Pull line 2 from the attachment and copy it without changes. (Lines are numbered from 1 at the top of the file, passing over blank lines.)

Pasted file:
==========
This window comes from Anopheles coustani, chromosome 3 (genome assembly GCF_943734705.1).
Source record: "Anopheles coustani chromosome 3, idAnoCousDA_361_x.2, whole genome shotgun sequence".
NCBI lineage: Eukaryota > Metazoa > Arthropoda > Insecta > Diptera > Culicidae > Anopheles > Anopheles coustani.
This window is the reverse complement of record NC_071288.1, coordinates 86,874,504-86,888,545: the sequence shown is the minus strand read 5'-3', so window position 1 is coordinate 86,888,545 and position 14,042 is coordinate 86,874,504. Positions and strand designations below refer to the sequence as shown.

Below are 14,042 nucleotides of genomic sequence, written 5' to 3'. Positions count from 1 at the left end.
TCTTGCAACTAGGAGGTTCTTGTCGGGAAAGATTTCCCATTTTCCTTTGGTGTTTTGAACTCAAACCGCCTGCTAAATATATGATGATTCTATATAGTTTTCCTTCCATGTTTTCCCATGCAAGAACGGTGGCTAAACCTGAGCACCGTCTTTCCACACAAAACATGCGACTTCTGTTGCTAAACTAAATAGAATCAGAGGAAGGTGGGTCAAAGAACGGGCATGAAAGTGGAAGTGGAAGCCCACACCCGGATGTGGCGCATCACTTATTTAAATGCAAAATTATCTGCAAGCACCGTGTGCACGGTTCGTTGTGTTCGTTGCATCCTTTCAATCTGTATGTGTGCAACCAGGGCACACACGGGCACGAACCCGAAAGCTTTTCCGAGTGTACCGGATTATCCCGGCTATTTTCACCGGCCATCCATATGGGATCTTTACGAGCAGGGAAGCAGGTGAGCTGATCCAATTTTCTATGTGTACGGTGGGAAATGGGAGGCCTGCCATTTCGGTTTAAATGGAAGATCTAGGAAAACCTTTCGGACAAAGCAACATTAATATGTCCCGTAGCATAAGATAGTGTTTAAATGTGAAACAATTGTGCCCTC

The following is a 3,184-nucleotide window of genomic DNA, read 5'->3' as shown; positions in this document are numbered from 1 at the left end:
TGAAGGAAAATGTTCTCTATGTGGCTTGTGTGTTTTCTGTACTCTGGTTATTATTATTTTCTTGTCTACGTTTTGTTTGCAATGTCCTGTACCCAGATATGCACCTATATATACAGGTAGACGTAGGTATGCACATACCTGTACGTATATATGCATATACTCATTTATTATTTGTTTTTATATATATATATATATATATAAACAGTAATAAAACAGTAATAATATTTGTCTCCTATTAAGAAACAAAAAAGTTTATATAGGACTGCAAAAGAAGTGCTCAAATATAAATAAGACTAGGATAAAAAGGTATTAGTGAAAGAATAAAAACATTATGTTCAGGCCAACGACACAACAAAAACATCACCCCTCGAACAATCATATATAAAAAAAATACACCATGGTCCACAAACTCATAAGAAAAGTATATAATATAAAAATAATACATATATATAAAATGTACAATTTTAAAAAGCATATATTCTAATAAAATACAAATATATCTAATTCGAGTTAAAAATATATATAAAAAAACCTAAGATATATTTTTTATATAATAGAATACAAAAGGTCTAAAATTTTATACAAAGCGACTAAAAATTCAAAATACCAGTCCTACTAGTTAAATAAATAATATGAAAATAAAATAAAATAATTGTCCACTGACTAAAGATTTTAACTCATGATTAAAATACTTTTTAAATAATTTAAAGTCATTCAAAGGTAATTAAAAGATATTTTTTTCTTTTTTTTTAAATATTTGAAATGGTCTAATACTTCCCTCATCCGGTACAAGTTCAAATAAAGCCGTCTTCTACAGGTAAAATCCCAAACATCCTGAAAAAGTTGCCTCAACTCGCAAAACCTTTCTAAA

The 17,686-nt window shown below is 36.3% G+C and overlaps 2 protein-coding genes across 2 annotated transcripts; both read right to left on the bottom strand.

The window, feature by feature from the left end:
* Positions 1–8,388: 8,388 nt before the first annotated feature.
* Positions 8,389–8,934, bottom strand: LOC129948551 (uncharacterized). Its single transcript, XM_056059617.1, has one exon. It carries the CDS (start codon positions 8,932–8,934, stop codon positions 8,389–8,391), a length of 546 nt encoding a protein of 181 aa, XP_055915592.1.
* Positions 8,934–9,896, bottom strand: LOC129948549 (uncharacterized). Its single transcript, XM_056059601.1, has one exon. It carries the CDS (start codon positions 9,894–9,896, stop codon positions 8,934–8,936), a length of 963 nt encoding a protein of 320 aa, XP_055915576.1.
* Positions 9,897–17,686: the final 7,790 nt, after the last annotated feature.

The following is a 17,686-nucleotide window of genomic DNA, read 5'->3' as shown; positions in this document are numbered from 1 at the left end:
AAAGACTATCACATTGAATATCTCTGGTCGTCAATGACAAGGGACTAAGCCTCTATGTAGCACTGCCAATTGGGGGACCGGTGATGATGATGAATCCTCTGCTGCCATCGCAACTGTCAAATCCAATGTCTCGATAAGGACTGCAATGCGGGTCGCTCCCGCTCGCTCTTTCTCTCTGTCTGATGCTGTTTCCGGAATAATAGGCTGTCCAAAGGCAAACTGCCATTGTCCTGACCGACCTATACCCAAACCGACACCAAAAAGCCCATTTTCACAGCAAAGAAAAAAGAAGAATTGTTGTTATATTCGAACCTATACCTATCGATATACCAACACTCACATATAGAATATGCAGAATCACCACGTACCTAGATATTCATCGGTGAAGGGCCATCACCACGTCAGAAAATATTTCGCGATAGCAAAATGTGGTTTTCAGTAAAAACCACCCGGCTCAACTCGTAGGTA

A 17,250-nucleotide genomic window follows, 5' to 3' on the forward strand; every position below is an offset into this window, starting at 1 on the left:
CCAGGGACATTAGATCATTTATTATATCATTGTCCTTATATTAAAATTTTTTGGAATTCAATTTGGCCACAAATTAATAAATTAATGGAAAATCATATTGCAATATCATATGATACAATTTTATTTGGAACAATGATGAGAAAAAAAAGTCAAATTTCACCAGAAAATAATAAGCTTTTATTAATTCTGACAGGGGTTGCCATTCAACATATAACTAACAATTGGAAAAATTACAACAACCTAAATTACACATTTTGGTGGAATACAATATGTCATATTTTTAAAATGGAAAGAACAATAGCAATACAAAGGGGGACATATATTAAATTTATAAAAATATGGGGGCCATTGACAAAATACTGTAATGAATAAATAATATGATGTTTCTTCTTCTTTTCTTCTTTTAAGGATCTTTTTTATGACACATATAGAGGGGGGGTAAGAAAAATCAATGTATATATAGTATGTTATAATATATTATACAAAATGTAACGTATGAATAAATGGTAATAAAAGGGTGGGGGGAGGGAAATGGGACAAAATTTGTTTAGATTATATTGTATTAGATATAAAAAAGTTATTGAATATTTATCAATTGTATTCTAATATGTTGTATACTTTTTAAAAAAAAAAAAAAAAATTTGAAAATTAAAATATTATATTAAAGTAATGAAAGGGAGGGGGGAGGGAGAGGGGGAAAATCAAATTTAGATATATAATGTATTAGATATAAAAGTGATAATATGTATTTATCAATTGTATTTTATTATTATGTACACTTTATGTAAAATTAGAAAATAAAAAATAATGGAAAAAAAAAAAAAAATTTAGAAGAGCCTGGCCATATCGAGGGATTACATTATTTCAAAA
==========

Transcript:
Source record: "Anopheles coustani chromosome 3, idAnoCousDA_361_x.2, whole genome shotgun sequence".